you reconcile all beings in the world. 

~ Lao Tzu, Tao Te Ching

photo 1

Image: Judy Hughey Wright

O God
Whenever I listen
to the voice of anything you have made —
The rustling of the trees
The trickling of water
The cries of the birds
The flickering of shadow
The roar of the wind
The song of the thunder,
I hear it saying:
God is One!
Nothing can be compared with God!

~ Rabi’a  717–801, Sufi saint, woman mystic

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The “radical” remedy works at the roots


Photo: David Campbell / http://gbctours.com

What underlies the root of all our ills?

Blind imitation of the past.

What is the remedy that reaches those roots?

The independent investigation of Reality.

The root cause of prejudice is blind imitation of the past – imitation in religion, in racial attitudes, in national bias, in politics.

bruisenot10628403_896653373691808_2232318852909161472_nImitations of ancestral beliefs have hindered progress for thousands of years. Imitation emphasizes points of disagreement and division, when the real foundation is oneness.

Imitation obstructs the way to divine knowledge and bounty.

So long as imitations remain, the oneness of the world of humanity is impossible. As long as imitation persists, humanity will find neither happiness nor rest nor composure. Without true investigation of Reality, the realization of unity is also impossible.

HOWEVER – All signs indicate that a sea change in human consciousness is under way.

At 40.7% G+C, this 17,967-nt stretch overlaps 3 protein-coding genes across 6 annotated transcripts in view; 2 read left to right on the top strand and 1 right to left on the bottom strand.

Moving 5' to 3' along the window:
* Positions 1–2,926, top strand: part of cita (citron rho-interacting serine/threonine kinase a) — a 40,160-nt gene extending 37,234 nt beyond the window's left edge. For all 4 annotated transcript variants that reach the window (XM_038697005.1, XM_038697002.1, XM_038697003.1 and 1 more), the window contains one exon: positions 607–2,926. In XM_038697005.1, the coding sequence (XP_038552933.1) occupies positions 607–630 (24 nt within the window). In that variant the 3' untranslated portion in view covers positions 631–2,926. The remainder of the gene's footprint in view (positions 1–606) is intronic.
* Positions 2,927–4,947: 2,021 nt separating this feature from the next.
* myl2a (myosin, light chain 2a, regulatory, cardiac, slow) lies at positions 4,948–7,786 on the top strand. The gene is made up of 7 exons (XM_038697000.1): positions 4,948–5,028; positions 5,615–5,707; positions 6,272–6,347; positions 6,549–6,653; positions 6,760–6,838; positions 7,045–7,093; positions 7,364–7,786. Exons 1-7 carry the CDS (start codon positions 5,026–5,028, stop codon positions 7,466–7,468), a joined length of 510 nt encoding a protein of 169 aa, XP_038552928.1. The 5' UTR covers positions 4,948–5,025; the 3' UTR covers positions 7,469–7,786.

It involves an indwelling attraction beyond and away from blind imitation of the past toward independent investigation of Reality.

There is great cause for hope and faith, confidence and happy determination.WTOEimage.php

Explore these and related themes in With Thine Own Eyes: Why Imitate the Past When We Can Investigate Reality? from George Ronald Publisher:



What the indomitable spirit knows

So happy to share a Guest Post this week

from artist/writer Jane Bernhardt:

Yesterday I met a young man, Pierre Gerard, who is studying “phytoremediation”, which plant forms use for various kinds of detoxification.

When I expressed surprise he said, “Yes, it’s a large field of study.”

So now I’m picturing these fields, full of pollutants or damaged soil or toxic landfill …

and the scientist/farmers are planting fixer crops of sunflowers and grasses and all sorts of healing strains.

I let my mind wander and look around at the beautiful human efforts that have turned tides of darkness or despair, whether it is a young woman placing a flower on a tank, or a small Indian man leading a vast nation to keep its own salt and weave its own cotton and turn away the great British Empire.

Mother Theresa loving the outcasts and becoming a powerful global voice – a saint … or Nelson Mandela waiting decades behind bars for the chance to forgive and gently lead a wounded nation.

You could tell these stories for days on end and never stop being amazed.

So why are we soaking up our conscious fields with stress and fear? Yes: there are tragedies and terrible injustices. There are threats to our survival.

But what does the indomitable spirit know?

SC-front-cover-thumb-sizeThere is no death.

Love is the most powerful weapon in the universe for all eternity.

We are not alone: legions of ancestors and angels and divine emissaries of all descriptions are here to love us, encourage us … to show us that, really, there IS only love.

And we are here for each other.

Call your sisters and brothers. Gather in circles. We are powerful. We are great. We are weaving darkness into light, every time we choose to love … beginning with our gnarly selves.

Fall in love with everything. If it didn’t work today, try it again tomorrow.

Don’t give up. You are loved.1_janebernhardt

Learn more about Jane’s wonderful work at http://janebernhardt.com.

Jane shares illuminations in her first book, We Are Here: Love Never Dies, and her latest release, The Sweet Conversation, includes inspiring messages received over a six-year period as well as exercises for the reader to enter more deeply into a personal relationship with the Source of Love.